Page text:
1, That possession of goods, recently stolen is a fact from which a jury may infer, in the absence of a reasonable explanation by the accused, either that he stole the goods or that he received them knowing them to have been stolen. To sustain a conviction it must be proved that the goods were stolen in fact, and that they were found in the possession of the accused within a period which can be described as recently after the theft. It is for the jury, on the evidence, to decide whether the accused was the thief or whether

he received the goods knowing them to have been stolen. If the time when the goods are proved to be in the possession of the accused is so closely related to the time when the goods are proved to have been stolen as reasonably to exclude the possibility of some other person having been involved, there is no evidence on which a jury could properly convict the accused of receiving and the case should go to the jury merely on a charge of larceny. Where the theft is established and it is shown that the accused was in possession of the goods at a time which may reasonably be described as "recently" after the theft and no reasonable explanation is offered, it is for the jury to say, according to the circumstances, whether he is guilty of larceny or receiving.

2, That both charges were put before the jury in the most express terms. The direction might well have been amplified but the nature and extent of the direction must depend on the circumstances of each case. A clear distinction was drawn between larceny and receiving and the distinction between the offences seemed to have been brought to the minds of the jury. It was clearly involved in the direction that before the jury could convict on the count of receiving, they should be satisfied that some person other than the accused stole the goods and that the accused subsequently received the goods knowing them to have been stolen. The jury were not in any way misled, the elements necessary to constitute the charge of receiving were sufficiently brought to their notice, and they appreciated what facts it was necessary for them to find before they could convict on the charge of receiving.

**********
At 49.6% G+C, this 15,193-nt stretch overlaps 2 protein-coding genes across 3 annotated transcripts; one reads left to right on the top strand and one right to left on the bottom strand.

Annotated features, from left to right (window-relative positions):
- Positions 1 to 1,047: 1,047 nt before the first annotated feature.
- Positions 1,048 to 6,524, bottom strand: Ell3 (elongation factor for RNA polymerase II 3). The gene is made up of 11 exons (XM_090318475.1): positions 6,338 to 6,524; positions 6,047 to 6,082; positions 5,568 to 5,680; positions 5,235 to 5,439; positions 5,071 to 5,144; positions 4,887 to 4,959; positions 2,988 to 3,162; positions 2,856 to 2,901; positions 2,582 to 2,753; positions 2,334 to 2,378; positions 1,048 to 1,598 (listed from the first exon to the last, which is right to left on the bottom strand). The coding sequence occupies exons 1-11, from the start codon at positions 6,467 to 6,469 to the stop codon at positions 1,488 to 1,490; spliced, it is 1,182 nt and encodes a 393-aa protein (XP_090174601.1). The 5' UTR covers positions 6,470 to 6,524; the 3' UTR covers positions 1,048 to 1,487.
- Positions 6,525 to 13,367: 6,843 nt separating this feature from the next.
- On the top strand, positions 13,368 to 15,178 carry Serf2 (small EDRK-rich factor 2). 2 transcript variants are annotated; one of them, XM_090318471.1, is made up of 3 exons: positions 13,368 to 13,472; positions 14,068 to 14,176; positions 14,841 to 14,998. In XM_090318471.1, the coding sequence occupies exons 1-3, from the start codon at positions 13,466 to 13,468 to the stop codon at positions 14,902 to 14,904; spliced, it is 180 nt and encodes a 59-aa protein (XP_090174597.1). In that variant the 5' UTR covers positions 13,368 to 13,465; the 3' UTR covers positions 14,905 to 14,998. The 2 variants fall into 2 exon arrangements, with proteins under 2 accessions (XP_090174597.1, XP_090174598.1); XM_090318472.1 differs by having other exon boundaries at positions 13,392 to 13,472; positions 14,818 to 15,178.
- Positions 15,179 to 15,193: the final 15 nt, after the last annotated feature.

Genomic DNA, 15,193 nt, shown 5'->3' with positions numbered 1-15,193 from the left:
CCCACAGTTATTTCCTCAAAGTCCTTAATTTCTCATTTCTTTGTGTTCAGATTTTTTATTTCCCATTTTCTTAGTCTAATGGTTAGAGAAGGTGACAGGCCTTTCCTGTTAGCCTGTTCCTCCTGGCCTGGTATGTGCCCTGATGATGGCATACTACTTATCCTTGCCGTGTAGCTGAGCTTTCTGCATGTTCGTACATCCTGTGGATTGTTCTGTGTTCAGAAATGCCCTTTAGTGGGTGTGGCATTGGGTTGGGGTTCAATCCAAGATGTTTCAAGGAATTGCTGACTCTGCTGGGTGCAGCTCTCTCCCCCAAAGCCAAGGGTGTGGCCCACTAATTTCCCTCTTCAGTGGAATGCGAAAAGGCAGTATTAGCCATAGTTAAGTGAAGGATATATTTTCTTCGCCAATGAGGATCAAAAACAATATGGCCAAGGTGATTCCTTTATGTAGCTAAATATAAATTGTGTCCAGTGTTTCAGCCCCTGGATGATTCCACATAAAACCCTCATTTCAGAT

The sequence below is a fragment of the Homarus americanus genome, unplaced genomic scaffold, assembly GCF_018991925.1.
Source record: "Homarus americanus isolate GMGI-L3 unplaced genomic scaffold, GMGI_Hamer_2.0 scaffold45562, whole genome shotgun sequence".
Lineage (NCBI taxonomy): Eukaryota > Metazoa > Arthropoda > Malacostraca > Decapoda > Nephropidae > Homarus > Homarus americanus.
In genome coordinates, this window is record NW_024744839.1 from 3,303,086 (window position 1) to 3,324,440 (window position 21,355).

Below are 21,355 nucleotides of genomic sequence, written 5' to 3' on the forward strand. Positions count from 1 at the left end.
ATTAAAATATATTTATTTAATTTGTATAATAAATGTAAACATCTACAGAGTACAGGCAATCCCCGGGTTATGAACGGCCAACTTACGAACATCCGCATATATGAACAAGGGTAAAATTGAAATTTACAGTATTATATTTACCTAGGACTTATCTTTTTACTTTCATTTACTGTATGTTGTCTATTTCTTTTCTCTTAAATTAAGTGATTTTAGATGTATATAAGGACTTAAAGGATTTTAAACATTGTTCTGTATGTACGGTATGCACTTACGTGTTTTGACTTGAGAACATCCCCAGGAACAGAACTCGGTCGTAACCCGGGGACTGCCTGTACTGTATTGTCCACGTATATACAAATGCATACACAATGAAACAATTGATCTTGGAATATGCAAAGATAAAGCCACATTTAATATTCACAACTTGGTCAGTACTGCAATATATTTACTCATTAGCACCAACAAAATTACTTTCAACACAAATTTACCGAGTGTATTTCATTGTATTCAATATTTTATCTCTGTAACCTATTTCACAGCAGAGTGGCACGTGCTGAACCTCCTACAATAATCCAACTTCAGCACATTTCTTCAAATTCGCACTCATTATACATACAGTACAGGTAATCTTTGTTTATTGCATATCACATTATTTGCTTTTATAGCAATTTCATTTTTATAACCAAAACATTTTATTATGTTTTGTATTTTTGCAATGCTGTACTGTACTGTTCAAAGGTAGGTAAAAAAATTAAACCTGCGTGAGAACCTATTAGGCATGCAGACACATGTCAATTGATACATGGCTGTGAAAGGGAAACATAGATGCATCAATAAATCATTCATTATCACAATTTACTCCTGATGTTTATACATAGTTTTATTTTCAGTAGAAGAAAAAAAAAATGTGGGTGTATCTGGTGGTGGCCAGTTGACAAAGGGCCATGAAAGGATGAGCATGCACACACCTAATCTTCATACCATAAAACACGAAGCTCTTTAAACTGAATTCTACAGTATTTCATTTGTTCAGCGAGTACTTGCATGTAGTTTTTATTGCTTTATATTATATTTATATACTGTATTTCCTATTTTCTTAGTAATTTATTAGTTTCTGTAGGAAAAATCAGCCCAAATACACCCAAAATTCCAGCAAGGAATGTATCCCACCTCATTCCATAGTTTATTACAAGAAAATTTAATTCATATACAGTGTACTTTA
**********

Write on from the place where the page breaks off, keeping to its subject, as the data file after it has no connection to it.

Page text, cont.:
3, That there was nothing in the case to show that the discretion of the trial Judge was exercised on any erroneous basis or that the refusal to direct separate trials had resulted in a miscarriage of justice. To give effect to the contention that the trial Judge should have acted on the representation of counsel that he would be seriously embarrassed by a joint trial without any indication of the nature or cause of that embarrassment would be tantamount to substituting the discretion of counsel for that of the trial Judge.

4, That there was no substance in the contention that the trial Judge misdirected the jury with reference to the evidence of M. K.

Held further by the Supreme Court (O'Byrne, Lavery, Kingsmill Moore and Haugh JJ.; Dixon J. dissenting) that the trial Judge should not have left it to the jury to say whether the witness, J. K., was an accomplice and, accordingly, the warning as to the danger of acting on his evidence should have been absolute and not conditional.

The Supreme Court accordingly allowed the appeals and quashed the convictions, but, inasmuch as there was ample evidence to justify a conviction, the Court ordered a re-trial on the second count.